Friday, January 31, 2014

France, 24th February 1917

My Dear Dad,
Your letters of 12th Nov and 17th Dec arrived a few days ago and I was glad to learn that all was well with you. The papers you send come to hand alright. My photo certainly makes me look thin but the fact that I was wearing a tunic made for a six foot two man has something to do with that. I am far from being thin now.
Enclosed is a photograph which first appeared in the London papers. It was taken on the morning of the 15th* in Switch Trench which the 2nd Brigade had just taken from the Huns. The Rifle Brigade had just gone on to take more trenches in the direction of Flers. We had just dumped our gear in this shell hole and were having something to eat while the officer in charge discovered where he wanted our guns put. There were nine of us there with two guns we had only lost one man getting there but it was at a spot about two hundred yards to the right that four of us got hit next day. The men in the photo are Pvt. Coup (afterwards killed) Cpl. McQueen (a 4th reinforcement now sergeant) and Lt. Hayhurst (our section officer, now Capt. Second in Command of the Coy) the infantry man walking behind went up in the air before he went many yards further. The war correspondent who took the photo was a cool hand, big shells were landing all around him, earlier in the morning he had taken the first photographs of the tanks in action. The sector we are in just at present is very comfortable as far as we are concerned. The trenches and dugouts are dry and as we have a trolley running close by we do not even have to carry our gear in and out of the trenches.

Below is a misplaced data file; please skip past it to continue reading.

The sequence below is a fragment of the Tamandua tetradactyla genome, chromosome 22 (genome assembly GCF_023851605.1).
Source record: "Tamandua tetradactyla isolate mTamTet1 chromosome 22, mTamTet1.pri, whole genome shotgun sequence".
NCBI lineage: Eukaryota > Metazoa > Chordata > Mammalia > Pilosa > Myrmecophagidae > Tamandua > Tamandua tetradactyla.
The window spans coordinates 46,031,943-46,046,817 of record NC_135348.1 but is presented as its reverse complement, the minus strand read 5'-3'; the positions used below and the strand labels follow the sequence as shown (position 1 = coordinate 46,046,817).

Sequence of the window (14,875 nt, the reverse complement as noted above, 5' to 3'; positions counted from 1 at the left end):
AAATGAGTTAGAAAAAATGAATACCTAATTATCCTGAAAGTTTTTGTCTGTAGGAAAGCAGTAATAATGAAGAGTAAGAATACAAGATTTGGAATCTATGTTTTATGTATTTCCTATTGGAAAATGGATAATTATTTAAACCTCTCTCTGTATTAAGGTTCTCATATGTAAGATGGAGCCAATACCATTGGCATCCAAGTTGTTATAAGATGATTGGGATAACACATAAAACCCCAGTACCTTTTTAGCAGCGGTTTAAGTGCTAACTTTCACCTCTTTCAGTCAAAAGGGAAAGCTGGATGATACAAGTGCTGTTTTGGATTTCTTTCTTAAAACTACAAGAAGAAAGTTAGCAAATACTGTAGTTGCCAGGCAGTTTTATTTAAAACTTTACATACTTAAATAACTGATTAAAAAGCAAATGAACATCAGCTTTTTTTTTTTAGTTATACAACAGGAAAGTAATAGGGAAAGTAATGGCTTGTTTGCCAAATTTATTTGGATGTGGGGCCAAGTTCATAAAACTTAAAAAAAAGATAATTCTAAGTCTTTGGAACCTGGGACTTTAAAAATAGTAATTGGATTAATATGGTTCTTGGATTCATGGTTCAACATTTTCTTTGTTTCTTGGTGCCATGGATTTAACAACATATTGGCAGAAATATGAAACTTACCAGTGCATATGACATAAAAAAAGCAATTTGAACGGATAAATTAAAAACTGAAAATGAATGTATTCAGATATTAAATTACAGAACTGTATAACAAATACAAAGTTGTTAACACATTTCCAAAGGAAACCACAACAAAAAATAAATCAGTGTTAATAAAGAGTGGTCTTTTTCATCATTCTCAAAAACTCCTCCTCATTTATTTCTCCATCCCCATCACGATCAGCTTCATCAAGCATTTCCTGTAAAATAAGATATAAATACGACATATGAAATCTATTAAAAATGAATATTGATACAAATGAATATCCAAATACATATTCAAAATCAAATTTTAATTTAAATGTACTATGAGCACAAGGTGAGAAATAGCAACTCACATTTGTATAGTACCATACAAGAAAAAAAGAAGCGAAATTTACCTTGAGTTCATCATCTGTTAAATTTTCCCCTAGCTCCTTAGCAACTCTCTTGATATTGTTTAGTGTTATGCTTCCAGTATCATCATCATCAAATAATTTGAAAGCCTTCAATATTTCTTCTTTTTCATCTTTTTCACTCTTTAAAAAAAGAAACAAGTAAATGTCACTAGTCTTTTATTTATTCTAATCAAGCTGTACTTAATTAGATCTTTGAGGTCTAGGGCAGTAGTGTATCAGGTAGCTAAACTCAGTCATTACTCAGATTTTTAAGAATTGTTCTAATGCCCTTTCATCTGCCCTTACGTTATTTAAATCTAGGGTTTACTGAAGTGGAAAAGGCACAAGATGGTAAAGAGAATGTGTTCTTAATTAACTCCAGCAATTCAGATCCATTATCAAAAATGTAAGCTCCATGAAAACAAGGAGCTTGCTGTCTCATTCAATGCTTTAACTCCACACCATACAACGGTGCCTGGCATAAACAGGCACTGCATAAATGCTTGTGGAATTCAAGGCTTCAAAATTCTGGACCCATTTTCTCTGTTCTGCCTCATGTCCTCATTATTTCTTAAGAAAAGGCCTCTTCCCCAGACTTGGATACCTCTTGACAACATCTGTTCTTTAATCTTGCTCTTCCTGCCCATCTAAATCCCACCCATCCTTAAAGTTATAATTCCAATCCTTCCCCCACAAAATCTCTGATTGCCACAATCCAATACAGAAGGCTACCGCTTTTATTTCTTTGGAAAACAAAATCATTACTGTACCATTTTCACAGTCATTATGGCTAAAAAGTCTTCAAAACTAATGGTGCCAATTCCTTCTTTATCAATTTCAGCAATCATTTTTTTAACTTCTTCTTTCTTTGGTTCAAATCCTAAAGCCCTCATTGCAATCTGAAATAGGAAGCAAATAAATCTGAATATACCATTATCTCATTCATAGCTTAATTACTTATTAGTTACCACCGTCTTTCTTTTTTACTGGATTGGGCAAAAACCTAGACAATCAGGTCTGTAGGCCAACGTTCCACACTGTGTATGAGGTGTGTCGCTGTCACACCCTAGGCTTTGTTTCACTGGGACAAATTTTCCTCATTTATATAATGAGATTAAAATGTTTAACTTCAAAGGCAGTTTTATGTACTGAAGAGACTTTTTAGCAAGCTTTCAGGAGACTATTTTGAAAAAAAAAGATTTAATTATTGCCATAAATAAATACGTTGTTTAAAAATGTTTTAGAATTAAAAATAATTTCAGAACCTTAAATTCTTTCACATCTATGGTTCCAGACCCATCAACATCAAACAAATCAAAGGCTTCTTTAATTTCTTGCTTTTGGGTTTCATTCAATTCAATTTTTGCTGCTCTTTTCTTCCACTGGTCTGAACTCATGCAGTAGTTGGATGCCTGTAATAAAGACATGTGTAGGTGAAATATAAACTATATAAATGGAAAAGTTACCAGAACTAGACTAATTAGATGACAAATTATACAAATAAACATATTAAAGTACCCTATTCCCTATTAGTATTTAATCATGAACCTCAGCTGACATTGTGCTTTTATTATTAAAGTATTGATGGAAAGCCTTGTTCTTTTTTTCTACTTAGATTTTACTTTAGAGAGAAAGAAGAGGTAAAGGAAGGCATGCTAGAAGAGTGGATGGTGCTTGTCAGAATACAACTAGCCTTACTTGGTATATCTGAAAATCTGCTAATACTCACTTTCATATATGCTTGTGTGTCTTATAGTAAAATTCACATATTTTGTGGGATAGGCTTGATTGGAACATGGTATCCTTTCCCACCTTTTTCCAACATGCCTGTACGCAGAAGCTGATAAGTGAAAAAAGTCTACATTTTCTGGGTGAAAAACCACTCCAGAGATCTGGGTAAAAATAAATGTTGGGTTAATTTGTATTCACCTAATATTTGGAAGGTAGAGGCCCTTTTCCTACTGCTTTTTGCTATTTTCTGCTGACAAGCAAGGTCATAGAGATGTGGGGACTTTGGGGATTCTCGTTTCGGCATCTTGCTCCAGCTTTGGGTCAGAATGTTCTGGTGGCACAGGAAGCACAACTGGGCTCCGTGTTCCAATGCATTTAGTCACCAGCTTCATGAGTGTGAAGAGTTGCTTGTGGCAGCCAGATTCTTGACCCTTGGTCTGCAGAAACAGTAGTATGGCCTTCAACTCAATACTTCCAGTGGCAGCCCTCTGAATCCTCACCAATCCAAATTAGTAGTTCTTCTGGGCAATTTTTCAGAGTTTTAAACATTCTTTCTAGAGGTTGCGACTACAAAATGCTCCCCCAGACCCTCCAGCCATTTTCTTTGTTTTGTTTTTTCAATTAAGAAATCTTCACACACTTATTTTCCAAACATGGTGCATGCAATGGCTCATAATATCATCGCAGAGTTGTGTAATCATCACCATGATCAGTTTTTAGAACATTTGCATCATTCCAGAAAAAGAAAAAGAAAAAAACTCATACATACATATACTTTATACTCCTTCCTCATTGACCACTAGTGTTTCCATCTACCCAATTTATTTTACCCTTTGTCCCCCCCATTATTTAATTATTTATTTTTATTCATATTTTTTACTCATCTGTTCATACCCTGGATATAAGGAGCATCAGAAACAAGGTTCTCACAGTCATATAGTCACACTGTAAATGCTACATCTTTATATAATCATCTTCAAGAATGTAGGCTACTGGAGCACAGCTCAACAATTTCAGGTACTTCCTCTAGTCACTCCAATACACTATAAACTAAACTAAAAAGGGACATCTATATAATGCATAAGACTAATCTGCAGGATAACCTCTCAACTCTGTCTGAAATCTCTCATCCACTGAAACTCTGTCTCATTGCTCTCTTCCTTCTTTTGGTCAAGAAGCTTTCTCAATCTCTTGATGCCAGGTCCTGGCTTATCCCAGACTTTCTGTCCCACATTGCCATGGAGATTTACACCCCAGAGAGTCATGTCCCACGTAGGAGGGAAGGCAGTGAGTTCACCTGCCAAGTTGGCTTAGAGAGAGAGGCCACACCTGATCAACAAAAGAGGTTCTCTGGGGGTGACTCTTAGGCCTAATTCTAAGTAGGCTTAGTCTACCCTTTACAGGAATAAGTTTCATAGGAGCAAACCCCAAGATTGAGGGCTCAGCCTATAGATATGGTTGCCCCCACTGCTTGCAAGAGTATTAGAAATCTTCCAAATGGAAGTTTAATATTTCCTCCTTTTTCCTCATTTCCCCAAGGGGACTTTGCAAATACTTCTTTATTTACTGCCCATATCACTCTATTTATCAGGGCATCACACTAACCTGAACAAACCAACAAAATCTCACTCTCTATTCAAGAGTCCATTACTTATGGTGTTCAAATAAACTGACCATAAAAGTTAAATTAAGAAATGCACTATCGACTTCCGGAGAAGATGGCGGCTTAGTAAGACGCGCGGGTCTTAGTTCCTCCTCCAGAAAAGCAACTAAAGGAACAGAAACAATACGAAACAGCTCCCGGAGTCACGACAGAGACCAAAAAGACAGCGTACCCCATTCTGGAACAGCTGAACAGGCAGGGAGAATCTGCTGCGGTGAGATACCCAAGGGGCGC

Until a few days ago it was freezing hard here but now a thaw has set in and I suppose we may say that winter is over now and must look forward to a month or two of mud before the weather finally clears up, and then the push.
We have just heard that our NZ mail has been sunk in the Channel, hope it is not true.
Trusting this finds you all in good health and spirits.
Your affectionate son,

*Rawei is referring to the 15th of September. The operation he is talking about is now known as the Battle of Flers-Courcelette.

The photo referred to in the letter was lost, but a nephew of Rawei's, Peter G., found this photo (from the Imperial War Museum website) which fits the description and dates.

"Troops of the 2nd Canterbury Battalion, New Zealand Division, rest in a shell hole, Battle of Flers-Courcelette, 15 September 1916 Catalogue number: Q 184"

No comments:

Post a Comment